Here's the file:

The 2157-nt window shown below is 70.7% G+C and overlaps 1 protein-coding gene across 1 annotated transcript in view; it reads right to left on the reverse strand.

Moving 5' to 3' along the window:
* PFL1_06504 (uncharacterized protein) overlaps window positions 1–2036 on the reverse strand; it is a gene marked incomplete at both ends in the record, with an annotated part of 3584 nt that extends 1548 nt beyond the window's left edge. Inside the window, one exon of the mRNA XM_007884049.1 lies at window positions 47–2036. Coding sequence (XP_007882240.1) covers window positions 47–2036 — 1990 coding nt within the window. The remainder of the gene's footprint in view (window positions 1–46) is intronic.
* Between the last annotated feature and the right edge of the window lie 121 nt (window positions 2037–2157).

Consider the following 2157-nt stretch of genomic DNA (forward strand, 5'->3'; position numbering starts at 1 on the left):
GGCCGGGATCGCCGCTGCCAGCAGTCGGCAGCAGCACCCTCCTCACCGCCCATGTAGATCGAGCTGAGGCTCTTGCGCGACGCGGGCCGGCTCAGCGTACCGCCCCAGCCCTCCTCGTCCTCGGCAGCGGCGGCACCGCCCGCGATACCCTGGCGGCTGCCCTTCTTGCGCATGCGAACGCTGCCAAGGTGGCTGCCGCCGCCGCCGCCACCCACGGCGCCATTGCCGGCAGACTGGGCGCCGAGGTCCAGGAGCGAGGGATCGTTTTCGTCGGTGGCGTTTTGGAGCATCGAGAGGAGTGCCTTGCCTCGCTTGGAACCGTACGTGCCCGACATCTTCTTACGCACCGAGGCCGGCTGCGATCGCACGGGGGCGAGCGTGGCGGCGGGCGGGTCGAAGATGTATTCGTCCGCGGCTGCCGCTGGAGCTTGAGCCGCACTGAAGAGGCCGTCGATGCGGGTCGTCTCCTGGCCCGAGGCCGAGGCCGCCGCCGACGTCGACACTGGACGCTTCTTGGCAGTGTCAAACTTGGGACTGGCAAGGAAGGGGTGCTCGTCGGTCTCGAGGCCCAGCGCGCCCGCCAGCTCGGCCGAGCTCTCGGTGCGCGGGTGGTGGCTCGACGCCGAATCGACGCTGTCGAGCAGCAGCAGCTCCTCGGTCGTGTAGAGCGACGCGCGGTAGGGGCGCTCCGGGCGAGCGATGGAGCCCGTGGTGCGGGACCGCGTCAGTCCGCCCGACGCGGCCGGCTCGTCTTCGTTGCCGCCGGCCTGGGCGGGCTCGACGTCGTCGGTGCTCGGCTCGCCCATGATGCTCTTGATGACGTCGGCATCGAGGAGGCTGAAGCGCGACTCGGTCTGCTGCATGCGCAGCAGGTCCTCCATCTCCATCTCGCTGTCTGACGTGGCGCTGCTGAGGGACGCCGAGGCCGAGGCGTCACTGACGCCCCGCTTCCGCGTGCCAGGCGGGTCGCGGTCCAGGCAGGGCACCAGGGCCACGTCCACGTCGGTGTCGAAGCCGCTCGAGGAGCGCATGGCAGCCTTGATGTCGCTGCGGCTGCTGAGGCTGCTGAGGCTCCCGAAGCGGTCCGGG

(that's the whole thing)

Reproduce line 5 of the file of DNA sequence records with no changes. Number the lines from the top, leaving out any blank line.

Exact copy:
Consider the following 2157-nt stretch of genomic DNA (forward strand, 5'->3'; position numbering starts at 1 on the left):